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In 2008, Petitioner Yancey Thompson was convicted of first degree criminal sexual conduct (CSC) with a minor, second degree CSC with a minor, and disseminating obscene material to a minor. He was sentenced to concurrent prison terms of twenty-five years, twenty years, and ten years, respectively. Petitioner appealed and the South Carolina Supreme Court affirmed his convictions. Petitioner then sought post-conviction relief (PCR). The PCR court concluded Petitioner had established his trial counsel was deficient in certain respects but denied relief on the basis that Petitioner had not proven he was prejudiced by these deficiencies. The Supreme Court concluded Petitioner's jury trial was infected by “improper corroborating evidence,” and that there was no probative evidence in the record to support the PCR court's findings that Petitioner was not prejudiced by these deficiencies. Therefore, the Court reversed the PCR court's denial of post-conviction relief and remanded to the court of general sessions for a new trial. View "Thompson v. South Carolina" on Justia Law

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Respondent Michael Milledge was arrested and convicted of multiple drug-related offenses in Greenville County following a traffic stop. Milledge applied for post-conviction relief (PCR), arguing his defense counsel was deficient for failing to object at trial to the introduction of contraband found pursuant to an illegal search. The PCR court agreed and granted Milledge a new trial. After review, the South Carolina Supreme Court held the PCR court erred in finding Milledge met his burden of proof to establish prejudice. “The motivation of the deputies in this case is highly probative. While the protections of the Fourth Amendment may have been triggered had the deputies prolonged the detention and engaged in a search of Milledge and his vehicle for the purpose of finding evidence, the limited pat down performed by Deputy Lanning was solely for officer safety. To reach a different conclusion would prevent officers operating in similar high-crime areas from conducting a protective frisk when their specialized training indicates the person may be armed and would subject officers to the ‘unnecessary risks’ in performing their duties the Terry court warned against.” View "Milledge v. South Carolina" on Justia Law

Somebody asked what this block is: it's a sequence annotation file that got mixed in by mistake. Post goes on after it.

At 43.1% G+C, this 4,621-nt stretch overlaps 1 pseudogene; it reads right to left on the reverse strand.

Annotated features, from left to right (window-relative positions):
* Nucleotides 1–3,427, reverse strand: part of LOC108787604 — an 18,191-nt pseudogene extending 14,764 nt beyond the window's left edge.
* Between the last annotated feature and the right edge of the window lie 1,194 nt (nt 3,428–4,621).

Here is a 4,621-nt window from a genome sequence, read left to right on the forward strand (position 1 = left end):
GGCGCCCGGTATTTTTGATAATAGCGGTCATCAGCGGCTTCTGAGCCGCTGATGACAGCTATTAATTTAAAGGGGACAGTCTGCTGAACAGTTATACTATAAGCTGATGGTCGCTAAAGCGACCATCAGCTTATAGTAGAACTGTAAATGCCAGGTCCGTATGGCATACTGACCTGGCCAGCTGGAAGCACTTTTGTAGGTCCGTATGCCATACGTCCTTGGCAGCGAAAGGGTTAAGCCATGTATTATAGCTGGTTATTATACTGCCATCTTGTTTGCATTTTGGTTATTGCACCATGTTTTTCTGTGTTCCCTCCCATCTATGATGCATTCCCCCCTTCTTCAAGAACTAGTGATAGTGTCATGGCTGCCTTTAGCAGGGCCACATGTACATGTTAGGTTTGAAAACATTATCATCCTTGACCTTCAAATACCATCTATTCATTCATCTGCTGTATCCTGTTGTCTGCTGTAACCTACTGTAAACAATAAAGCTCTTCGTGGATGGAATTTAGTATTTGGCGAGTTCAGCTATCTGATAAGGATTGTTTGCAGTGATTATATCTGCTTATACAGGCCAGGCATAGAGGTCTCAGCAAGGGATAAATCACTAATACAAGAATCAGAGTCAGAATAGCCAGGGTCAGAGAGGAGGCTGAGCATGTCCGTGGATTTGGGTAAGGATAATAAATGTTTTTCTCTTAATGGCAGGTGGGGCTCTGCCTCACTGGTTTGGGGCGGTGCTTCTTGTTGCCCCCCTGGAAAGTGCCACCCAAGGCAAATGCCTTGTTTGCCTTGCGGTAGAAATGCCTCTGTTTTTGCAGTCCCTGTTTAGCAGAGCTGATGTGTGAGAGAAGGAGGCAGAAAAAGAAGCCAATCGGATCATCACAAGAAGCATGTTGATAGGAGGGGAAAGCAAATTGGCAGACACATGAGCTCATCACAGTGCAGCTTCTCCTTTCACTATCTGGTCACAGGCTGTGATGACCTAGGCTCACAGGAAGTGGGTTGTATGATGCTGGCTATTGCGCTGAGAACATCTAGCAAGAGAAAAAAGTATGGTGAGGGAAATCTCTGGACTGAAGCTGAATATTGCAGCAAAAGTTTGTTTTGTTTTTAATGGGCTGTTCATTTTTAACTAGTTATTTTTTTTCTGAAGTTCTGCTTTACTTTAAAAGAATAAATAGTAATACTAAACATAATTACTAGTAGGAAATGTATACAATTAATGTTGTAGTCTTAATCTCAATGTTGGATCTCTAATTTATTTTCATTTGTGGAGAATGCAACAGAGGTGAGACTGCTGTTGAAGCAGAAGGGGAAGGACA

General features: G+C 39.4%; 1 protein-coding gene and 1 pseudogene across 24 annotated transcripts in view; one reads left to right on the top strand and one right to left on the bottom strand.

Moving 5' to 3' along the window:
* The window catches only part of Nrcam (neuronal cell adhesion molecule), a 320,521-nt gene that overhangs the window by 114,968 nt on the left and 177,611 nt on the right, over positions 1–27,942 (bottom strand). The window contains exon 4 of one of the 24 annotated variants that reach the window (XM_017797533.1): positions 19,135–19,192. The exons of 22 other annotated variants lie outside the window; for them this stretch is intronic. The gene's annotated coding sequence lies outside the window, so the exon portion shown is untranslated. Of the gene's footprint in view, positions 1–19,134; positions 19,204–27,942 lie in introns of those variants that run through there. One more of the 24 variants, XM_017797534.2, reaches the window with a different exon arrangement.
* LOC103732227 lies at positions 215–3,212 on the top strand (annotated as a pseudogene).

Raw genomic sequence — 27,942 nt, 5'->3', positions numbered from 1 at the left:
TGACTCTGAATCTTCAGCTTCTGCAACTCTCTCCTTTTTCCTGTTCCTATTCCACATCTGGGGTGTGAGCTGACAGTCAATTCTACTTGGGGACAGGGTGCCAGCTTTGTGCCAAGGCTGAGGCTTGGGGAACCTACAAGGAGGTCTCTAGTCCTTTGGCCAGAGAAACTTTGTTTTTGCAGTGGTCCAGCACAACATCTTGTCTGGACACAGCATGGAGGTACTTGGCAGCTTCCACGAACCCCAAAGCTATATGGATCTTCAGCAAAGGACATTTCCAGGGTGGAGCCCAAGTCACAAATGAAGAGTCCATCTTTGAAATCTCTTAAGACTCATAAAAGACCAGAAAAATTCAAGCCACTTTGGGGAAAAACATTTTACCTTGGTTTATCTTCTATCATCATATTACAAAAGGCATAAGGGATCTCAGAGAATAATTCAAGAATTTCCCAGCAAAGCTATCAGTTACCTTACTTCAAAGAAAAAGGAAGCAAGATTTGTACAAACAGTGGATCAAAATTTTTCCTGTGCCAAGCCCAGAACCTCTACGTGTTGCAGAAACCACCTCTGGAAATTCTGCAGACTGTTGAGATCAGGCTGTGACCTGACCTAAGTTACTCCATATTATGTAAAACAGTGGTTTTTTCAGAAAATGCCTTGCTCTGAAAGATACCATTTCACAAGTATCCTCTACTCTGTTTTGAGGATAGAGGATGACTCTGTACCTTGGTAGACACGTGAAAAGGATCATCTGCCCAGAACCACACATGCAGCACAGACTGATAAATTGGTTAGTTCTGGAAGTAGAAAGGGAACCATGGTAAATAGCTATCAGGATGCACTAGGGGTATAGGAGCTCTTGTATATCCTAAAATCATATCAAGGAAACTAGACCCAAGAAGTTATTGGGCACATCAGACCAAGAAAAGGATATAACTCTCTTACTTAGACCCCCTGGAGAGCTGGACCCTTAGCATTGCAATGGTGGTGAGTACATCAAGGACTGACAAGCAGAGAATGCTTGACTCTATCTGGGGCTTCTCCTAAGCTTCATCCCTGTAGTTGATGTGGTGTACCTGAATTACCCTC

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Respondent Michael Milledge was arrested and convicted of multiple drug-related offenses in Greenville County following a traffic stop. Milledge applied for post-conviction relief (PCR), arguing his defense counsel was deficient for failing to object at trial to the introduction of contraband found pursuant to an illegal search. The PCR court agreed and granted Milledge a new trial. After review, the South Carolina Supreme Court held the PCR court erred in finding Milledge met his burden of proof to establish prejudice. “The motivation of the deputies in this case is highly probative. While the protections of the Fourth Amendment may have been triggered had the deputies prolonged the detention and engaged in a search of Milledge and his vehicle for the purpose of finding evidence, the limited pat down performed by Deputy Lanning was solely for officer safety. To reach a different conclusion would prevent officers operating in similar high-crime areas from conducting a protective frisk when their specialized training indicates the person may be armed and would subject officers to the ‘unnecessary risks’ in performing their duties the Terry court warned against.” View "Milledge v. South Carolina" on Justia Law